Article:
Spencer van Vloten: It's time to reduce the stigma and increase support for people with FASD

Opinion: Fetal Alcohol Spectrum Disorder impacts more Canadians than autism, cerebral palsy, and Down syndrome combined, yet it is a strikingly neglected condition. It’s time to act to improve treatment and reduce stigma.

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International Fetal Alcohol Spectrum Disorder Awareness Day is this month (Sept. 9) — a fitting occasion to bring attention to one of Canada’s most ignored tragedies.

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What is more tragic than the suffering caused by a preventable condition?

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A country failing to prevent and treat it, and to reduce stigma surrounding it. Yet that describes fetal alcohol spectrum disorder (FASD) in Canada.

The disorder impacts more than 1.5 million Canadians — between four to five per cent of our population, and more than autism, cerebral palsy, and Down syndrome combined. People with it experience far more health problems than the general population — including heart defects, kidney abnormalities, and a weakened immune system — leading to longer and more frequent hospital visits.

People with the disorder face cognitive and behavioural challenges, and 90 per cent also struggle with their mental health, with rates of depression, anxiety, and suicide several times higher than the general population.

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This mix of factors creates major obstacles in education, employment, and daily functioning, contributing to greater involvement in the criminal justice system and, too often, a perception of being dangerous troublemakers.

These barriers quickly compound and exert a fatal impact — the average life expectancy for someone with the disorder is a disturbingly low 34 years.

Not only do people with it pay in pain, stress, and ultimately their lives, their friends and family also suffer. The annual socioeconomic cost of FASD in Canada is nearly $2 billion.

Despite the costs and preventability of the disorder, it is strikingly neglected by government and medical professionals.

Fewer than half of family physicians discuss the risks of alcohol use, drug use, or smoking during pregnancy with women of childbearing age. And messaging about how much alcohol is dangerous is often conflicting, leading to misconceptions among pregnant women.

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Meanwhile, funding and supports for people with the disorder are sorely lacking, lagging behind those for people with other complex needs, to the point where many with it are never connected to services and not given the chance to live happy, fulfilling lives.

How do we turn the tables on fetal alcohol spectrum disorder?

The answer is multi-layered, but prevention is paramount. Improving awareness about the detrimental effects of alcohol can reduce the risk of birth defects and complications.

Health care professionals must also be leaders in prevention, and those working with pregnant women should consistently and proactively speak with them and their partners about alcohol use, making it clear that there is no safe level during pregnancy.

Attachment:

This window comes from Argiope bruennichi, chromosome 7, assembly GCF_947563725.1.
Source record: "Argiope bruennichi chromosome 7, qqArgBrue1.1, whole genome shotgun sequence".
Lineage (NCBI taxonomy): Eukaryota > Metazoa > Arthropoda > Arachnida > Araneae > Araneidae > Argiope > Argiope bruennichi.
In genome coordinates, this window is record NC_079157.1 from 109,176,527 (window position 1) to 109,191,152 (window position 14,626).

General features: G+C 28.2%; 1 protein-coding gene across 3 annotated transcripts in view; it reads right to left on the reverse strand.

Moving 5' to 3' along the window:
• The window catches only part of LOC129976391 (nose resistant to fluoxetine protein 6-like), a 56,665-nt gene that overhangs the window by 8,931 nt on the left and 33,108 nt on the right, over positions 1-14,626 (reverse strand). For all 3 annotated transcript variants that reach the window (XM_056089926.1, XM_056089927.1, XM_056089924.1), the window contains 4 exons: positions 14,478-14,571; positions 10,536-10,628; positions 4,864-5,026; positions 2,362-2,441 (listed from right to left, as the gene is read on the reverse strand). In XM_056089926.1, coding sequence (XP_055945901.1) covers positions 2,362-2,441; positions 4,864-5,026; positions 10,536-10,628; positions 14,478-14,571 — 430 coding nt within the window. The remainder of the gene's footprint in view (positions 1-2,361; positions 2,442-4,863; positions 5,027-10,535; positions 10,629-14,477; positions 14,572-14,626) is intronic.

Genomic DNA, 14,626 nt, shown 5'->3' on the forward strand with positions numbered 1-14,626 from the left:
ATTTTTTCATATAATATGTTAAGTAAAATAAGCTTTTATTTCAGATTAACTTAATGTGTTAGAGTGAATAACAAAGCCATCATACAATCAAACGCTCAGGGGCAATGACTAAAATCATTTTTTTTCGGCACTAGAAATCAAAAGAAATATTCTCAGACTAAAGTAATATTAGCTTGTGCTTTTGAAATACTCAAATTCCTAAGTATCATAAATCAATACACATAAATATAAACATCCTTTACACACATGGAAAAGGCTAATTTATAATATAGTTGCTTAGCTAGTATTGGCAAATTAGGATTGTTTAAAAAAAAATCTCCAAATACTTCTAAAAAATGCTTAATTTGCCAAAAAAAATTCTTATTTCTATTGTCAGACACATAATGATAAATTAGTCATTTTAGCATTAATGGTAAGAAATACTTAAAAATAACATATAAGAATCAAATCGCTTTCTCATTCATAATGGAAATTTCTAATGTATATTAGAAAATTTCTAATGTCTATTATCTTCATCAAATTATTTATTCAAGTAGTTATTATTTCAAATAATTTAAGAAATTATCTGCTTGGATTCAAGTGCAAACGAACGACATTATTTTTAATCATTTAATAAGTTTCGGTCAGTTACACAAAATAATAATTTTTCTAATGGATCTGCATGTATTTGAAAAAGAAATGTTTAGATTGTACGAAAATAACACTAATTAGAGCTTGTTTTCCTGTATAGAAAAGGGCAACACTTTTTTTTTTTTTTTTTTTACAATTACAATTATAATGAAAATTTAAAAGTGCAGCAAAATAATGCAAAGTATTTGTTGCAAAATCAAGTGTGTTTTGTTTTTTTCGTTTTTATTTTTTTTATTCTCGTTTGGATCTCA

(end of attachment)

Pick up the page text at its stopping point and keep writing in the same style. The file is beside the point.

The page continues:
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But focusing on prevention alone is insufficient — especially when vulnerability to FASD is greatest early on, when women may not be aware they are pregnant.

Increasing access to screening and diagnostic services would increase opportunities for earlier intervention. This requires investing in greater diagnostic capacity and establishing referral processes and criteria.

Following diagnosis, there must also be greater access to key workers, skills training and occupational therapy, counselling and respite for parents, and other support services. These must be flexible to account for the diversity among persons with thedisorder, but also culturally grounded to address the elevated prevalence of it among Indigenous peoples.

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More broadly, fetal alcohol spectrum disorder training should be mandatory in program curriculum for medicine, nursing, occupational therapy, corrections, law, education, and social work. Not only would this help make practices in these fields more aware of the disorder, the professionals within them could better recognize signs of it and thereby connect affected persons to diagnosis and support.

Finally, removing stigma is essential for creating environments where families can access the help they need without fear of judgment.

It is by working together — as families and communities — that we can improve outcomes for persons with the disorder, their families, and society as a whole.

Spencer van Vloten is a nationally published writer, community advocate, and editor of BCDisability.com. He is a recipient of the B.C. Medal of Good Citizenship, Vancouver Excellence Award, and was named the Rick Hansen Foundation Difference Maker of the Year. You can find more of his work at SpencerV.ca or follow him on Twitter at @SpencerVanCity

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